When I first started practicing counselling with my peers in graduate school, I was surprised at how much energy it took to be fully present with another person’s story and carefully weave in emerging counselling skills. I came out of practice sessions feeling both excited and drained. Thankfully, my counselling skills and energy regulation have evolved since those early days. There are specific, quick strategies that help me to remain centered and grounded during sessions and between clients, and I’d like to share them here with you.
- Hydrate. This was one of the best pieces of advice that I heard in my graduate degree courtesy of Dr. Dawn McBride – she recommended drinking plenty of water during sessions to remain hydrated. This helps prevent literal headaches for me, which makes life easier! Taking a thoughtful sip of water can buy a moment of reflection to respond to an unexpected client statement. As a bonus, the act of getting up after a session to refill a water bottle allows for a quick physical break and sense of movement between sessions.
- Imagine. I work with clients on creating containment imagery to help them feel safe, and I use my own mental container when I need to disengage from a persistent thought or story after a session. I reserve this for the “big stuff” that would otherwise affect my ability to be fully present with my next client. Alternatively, I might visualize thoughts as clouds that are drifting by or another similar image to gently detach from them.
- Sense. After a heavy session, I often like to do a quick act of self-nurturing with one or more of my senses. I keep a little self-care first aid kit in my office with things like mints, lip balm, hand lotion, a peppermint essential oil roller, and river stones. I can use any combination of these to anchor and nurture myself in the brief space between two clients.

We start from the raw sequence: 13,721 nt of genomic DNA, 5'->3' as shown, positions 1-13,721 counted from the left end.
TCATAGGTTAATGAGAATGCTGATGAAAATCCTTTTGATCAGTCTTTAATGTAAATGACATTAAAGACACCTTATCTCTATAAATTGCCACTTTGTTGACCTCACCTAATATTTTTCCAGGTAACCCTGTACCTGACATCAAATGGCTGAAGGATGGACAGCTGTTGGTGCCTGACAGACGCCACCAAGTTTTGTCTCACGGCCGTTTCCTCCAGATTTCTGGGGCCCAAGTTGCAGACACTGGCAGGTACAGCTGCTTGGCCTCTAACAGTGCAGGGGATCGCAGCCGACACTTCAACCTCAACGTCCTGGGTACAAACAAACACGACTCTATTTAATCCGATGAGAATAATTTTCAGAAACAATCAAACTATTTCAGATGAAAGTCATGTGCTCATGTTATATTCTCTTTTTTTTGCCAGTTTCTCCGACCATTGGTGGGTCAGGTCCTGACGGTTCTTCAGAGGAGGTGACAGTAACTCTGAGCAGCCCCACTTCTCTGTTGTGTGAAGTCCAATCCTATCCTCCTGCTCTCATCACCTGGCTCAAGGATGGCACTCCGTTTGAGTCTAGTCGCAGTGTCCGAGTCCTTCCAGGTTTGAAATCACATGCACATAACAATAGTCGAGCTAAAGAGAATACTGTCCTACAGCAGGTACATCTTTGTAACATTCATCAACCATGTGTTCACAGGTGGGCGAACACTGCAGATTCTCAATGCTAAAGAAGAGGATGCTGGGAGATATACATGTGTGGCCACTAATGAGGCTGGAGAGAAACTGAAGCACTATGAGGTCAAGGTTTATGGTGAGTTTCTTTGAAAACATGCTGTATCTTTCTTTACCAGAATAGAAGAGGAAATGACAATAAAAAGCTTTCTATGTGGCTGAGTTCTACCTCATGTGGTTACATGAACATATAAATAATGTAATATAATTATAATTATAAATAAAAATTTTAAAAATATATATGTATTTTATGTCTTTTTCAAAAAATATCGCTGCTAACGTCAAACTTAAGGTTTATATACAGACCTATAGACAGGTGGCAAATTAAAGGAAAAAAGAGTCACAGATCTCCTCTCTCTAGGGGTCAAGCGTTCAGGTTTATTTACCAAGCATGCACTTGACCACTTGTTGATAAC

- Write. In a perfect world, I complete my notes in the 10-minute space between clients -when this happens, I feel like a rockstar. Realistically, my notes are usually done at the end of the day. Concisely distilling 50 minutes of work to capture progress and plans helps me to clearly mark a boundary between one client and the next. At the end of the day, it helps me to draw a line in the sand between work and home, the professional and the personal. Either way, I feel that my work is safely (and ethically) contained and I am free to move along with the next part of my day.
Well, there are a few quick strategies that I use throughout my workday to refresh and stay regulated. What are your favourite ways to care for your needs between clients? Feel free to reflect or post in the comments below.
Annelise Lyseng is a registered psychologist at MacEwan University in Edmonton, Alberta.
The views expressed by our authors are personal opinions and do not necessarily reflect the views of the CCPA
*The views expressed by our authors are personal opinions and do not necessarily reflect the views of the CCPA